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Tough Economy Requires Even Better Service

Posted by Kristin Baird on June 7th, 2009 • No Comments »

During tough economic times, education and professional development are often among the first casualties of hospital budget cuts. If your customer service initiative falls into this cost center; think twice before you make that cut. You cannot afford to let your customer service slip especially in tough times. When money is tight, your patients think a bit more before parting with co-pays and deductibles especially if they have HSAs. After all, this $35 co-pay or $2000 deductible is their hard-earned money. That means that when they turn to you for care, they are scrutinizing things even more closely. They expect competent medical care from their providers. What they experience (and ultimately judge you on) is the service around that care. They need to see the value-added experience when they turn to you for care. After all, you aren’t modifying your mission statement with a disclaimer that reads, "e;we promise to deliver high quality compassionate, patient-centered care except during an economic downturn at which time, all bets are off."e; Your mission and brand promise must remain consistent through good times and bad.
An article in Business Week http://tinyurl.com/ajtx4e stresses that the companies that will be the most successful during an economic downturn are those that keep a close watch on service at the front lines. So how can you keep up the training and professional development when funds are tight?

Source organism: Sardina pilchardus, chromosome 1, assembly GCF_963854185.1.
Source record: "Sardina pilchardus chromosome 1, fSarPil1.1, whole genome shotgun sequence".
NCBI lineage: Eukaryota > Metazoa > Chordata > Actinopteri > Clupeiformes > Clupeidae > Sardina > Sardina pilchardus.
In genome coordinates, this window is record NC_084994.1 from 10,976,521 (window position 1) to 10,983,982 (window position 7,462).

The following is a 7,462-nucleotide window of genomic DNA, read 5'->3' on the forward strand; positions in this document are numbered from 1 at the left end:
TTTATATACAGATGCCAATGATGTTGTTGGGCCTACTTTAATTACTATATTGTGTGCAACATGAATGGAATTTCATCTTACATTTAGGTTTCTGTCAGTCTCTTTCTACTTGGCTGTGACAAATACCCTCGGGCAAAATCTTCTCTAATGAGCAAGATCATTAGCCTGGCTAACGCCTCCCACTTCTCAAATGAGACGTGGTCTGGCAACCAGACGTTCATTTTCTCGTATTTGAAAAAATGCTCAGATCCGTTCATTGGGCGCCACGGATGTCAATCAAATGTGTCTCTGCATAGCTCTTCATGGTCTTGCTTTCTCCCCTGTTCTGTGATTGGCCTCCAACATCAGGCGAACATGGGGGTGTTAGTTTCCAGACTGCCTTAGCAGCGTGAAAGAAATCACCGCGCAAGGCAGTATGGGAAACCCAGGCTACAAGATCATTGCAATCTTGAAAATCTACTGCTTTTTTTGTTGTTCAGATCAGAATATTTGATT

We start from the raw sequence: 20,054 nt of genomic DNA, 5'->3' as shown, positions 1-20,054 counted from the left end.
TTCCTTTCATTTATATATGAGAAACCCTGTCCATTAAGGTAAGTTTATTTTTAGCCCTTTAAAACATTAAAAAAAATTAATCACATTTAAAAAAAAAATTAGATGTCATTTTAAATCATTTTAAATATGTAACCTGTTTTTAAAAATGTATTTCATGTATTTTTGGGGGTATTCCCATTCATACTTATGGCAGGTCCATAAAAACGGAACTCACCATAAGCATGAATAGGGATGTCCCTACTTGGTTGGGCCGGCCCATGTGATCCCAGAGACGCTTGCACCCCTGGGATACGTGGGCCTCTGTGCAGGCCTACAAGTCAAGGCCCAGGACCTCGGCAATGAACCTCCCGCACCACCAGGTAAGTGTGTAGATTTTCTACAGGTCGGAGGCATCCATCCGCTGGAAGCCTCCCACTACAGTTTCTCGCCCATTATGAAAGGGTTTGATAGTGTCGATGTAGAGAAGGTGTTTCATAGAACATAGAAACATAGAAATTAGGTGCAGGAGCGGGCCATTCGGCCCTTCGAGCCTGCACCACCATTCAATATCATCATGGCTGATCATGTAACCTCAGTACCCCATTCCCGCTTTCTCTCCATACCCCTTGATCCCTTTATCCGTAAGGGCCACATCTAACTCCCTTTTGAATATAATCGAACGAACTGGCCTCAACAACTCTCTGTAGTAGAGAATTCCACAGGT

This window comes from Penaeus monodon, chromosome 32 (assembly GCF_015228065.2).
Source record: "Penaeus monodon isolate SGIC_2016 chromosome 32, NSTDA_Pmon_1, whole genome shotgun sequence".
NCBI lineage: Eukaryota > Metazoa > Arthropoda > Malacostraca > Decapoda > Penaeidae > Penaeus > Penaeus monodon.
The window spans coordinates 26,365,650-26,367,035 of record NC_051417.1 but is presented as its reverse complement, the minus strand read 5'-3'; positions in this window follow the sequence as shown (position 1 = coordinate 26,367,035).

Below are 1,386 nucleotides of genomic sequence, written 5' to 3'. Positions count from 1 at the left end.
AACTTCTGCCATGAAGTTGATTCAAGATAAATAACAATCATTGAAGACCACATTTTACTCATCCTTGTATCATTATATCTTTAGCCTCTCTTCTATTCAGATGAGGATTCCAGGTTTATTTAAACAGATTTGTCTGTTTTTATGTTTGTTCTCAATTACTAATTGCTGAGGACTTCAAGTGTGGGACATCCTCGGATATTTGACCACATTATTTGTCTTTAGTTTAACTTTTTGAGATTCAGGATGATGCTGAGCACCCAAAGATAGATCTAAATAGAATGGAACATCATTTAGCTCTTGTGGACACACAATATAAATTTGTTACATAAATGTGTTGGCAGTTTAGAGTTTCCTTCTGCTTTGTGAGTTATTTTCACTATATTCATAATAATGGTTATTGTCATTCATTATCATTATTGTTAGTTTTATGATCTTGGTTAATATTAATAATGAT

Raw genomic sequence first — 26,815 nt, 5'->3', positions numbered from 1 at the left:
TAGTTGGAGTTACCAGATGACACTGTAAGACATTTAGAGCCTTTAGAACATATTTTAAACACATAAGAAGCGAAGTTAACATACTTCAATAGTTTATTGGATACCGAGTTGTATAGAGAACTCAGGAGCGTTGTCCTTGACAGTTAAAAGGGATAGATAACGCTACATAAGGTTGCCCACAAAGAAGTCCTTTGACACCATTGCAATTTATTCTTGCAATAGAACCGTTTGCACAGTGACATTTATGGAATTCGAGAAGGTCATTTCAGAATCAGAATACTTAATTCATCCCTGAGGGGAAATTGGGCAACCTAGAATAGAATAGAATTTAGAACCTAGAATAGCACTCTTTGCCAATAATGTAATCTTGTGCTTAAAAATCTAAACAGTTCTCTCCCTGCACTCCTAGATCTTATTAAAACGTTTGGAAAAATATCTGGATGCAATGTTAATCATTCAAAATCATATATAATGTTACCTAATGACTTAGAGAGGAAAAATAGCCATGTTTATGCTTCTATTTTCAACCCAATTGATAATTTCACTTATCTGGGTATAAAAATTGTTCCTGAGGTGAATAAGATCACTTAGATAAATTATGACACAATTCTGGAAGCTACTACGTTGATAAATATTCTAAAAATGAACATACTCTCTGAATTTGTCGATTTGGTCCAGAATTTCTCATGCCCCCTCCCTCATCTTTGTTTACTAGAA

1. Focus on training-the-trainer. An internal team of well trained trainers can work wonders for keeping your customer service efforts alive and well at the front lines. But make sure that the training is carefully aligned with goals and service standards.
2. Seek web-based training opportunities for supervisors and managers that help you to keep focused on your mission. You can get great service leadership content without the travel expenses.
3. Incorporate self-study courses coupled with group discussions for leaders. This helps to hone individual leadership skills and tie these efforts back to organizational goals and personal accountability.
4. Start a book study group with managers and supervisors that focuses on customer service strategies and best practices.
5. Organize a quarterly leadership development curriculum with clear goals and objectives. Bring speakers and trainers into the organization rather than spending money to send individual managers to state and national conferences. The cost to send two or three managers outside of the organization for such meetings will be the same as bringing in a highly qualified speaker/trainer into your organization where they can reach 100 managers and supervisors.

The question isn’t IF you can afford to continue your customer service efforts, it’s HOW you will continue your customer service efforts. Once you shift your focus to that mindset, you’ll be much more likely to find good solutions that fit the budget and keep your team aligned with the mission.

Baird Consulting


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